With the realization sinking in that our lives are about to radically change in a few short weeks, I decided to plan a fun and special afternoon with my daughter. I’d pick her up from school, and then surprise her with doing a couple of her favorite things. I even built in some choices, so that she could decide what sounded MOST fun to her.
As expected, she wanted to play on the playground at school for a little bit. No problem. I had built time in for that.
“M, we have thirty minutes to play on the playground, and then we need to go. I have some things planned for us this afternoon.”
“Okay, mama!” And off she went.
“M, just five more minutes, and then it’s time to go.”
“Pleeeeeease can we stay longer?”
“No, sugar. We’ll need to go in five minutes.”
“Okay.” This time, she wandered off reluctantly, but soon got into playing with a friend again.
“Okay, it’s time to go! Let’s get your shoes on.”
“Nooooooooo. Can I please play for one more minute?” And because she asked sweetly, and I could tell she really wanted to finish the game she was playing, I obliged. In fact, I gave her a few more minutes.
“Okay, pumpkin. Now it’s really time to go. If we don’t leave now, we won’t be able to do what I had planned.”
“Maybe. Let’s get your shoes on.”
And then a plea for just a little more time. Followed by a drama, some tears, some excuses, and then a vehement objection . . . and a little more drama. And tears.
My heart drooped. At this point, I couldn’t carry through on my plans for our afternoon. We no longer had enough time, I could tell she was tired and needed some down time before we met with our community group that evening, and I just couldn’t reward the behavior that had occurred. I was disappointed. My desire had been to bestow a blessing that I knew she would enjoy, and her own actions and choices had denied me the opportunity.
On the way to the car, I took the opportunity for a teaching moment. I gently told her that I had something planned for us to do together that afternoon, but we no longer were able to do it. I expressed to her my sadness at her choice – not in an effort to make her feel guilty, but to help her understand that my decision to make her leave the playground was neither arbitrary nor out of a desire to keep her from something she liked. My decision was because I knew I had something better for her. She asked what we were going to do, and I chose not to tell her. Instead, I told her we’d save it for another time.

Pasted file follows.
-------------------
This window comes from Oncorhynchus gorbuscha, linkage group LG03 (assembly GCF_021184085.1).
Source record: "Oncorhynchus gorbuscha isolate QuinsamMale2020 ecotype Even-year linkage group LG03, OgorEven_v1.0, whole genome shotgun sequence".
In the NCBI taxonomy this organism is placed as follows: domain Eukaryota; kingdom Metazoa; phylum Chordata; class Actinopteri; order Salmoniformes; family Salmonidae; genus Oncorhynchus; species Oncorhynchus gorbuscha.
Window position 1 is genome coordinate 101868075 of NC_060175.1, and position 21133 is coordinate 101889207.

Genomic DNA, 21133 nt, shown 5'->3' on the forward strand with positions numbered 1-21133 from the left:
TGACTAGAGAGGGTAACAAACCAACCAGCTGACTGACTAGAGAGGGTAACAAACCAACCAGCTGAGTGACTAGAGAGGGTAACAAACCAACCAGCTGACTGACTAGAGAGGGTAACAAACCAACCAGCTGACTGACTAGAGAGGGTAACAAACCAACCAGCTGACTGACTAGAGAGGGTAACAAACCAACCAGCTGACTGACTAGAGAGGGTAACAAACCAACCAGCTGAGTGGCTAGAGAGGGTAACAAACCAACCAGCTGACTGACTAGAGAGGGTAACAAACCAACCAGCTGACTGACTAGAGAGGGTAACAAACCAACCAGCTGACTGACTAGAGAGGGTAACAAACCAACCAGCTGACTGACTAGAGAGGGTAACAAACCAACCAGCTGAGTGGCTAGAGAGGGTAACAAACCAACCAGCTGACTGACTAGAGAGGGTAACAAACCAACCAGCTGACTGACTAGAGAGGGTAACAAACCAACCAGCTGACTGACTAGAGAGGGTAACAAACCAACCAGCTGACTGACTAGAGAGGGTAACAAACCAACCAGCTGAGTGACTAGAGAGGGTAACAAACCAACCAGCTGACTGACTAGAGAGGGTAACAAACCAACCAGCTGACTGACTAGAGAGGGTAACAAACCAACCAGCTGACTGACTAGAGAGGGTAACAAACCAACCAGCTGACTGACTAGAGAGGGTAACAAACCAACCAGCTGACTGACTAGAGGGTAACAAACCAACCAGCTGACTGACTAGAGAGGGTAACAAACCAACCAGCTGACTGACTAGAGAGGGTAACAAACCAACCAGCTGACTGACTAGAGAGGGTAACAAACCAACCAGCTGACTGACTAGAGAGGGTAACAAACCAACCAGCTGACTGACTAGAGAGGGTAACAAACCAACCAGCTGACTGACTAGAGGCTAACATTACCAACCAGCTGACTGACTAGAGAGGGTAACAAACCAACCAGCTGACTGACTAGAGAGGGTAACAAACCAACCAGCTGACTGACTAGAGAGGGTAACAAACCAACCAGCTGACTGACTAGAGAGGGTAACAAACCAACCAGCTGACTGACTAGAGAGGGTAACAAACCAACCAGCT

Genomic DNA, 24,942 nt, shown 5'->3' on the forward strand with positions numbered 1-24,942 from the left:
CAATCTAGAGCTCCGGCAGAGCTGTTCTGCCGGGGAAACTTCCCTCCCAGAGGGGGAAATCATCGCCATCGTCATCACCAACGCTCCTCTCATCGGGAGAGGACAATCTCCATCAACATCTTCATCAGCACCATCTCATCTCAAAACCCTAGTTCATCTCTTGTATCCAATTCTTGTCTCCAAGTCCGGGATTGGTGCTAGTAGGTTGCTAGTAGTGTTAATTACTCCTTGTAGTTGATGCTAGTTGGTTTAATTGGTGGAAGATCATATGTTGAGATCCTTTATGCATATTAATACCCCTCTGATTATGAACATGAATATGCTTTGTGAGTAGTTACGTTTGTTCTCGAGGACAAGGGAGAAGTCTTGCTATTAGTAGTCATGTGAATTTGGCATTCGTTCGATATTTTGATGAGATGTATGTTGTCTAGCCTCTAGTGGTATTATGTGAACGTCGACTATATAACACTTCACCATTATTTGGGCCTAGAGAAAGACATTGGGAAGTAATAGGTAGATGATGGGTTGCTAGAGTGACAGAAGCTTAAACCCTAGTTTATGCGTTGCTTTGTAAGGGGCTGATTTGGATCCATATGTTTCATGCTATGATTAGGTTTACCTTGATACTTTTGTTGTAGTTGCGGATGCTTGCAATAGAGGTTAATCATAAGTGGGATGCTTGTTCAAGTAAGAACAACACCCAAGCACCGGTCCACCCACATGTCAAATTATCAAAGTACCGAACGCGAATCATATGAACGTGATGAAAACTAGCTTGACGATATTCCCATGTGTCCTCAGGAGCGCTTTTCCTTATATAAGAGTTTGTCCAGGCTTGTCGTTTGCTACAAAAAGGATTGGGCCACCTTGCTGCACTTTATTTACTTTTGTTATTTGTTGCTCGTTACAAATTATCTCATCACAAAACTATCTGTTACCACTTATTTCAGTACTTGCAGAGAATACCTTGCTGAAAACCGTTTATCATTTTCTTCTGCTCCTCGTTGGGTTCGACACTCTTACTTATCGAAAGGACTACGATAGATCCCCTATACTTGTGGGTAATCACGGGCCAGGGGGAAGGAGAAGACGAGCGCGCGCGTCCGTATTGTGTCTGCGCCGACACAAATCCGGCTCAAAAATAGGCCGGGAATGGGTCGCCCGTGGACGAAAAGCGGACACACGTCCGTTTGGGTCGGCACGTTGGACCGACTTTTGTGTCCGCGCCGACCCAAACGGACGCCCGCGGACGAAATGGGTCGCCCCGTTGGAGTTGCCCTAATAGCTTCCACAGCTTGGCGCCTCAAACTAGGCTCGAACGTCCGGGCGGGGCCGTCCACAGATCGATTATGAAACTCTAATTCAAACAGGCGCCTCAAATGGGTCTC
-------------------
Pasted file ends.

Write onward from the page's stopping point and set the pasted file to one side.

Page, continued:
As we drove away in a (brief) moment of silence, I pondered why I didn’t tell her what we were going to do. Something had kept me from wanting to do so, but what?
And then I realized it: Part of the blessing was in the actual act of blessing her.
I didn’t want my blessing for her to be a choice she made. I wanted to simply bless her. If I had laid out her options – do what she wanted to do (keep playing on the playground) or accept my blessing (choose my plan for the afternoon), it seemed to take away from the blessing itself.
And then, of course, I realized that all I had experienced as a parent that afternoon had spiritual implications for my life as well. Especially as I’ve been pondering suffering lately. The topic of blessing connected unexpectedly for me. God doesn’t make arbitrary decisions in my life. He has a plan, and it is the best plan for me. And yet, I fight against it for the things that I want or deem “good,” not recognizing that his plan is always better. I reject the blessing that will come from following his lead. For sure, that blessing will not always look like something happy or fun on the surface – but it will always be building, deepening, growing my relationship with Him. And much of that comes from the act of blessing – trusting him that he knows me and loves me and has the best in mind for me – as much as whatever the blessing is itself. It’s not the same when I choose what I think sounds the best to me.
So I’m left with thinking about how one of the fundamental struggles I have with suffering is based in trust. Trusting that he is good. Trusting he has a plan. And trusting that he loves me and has my best in mind.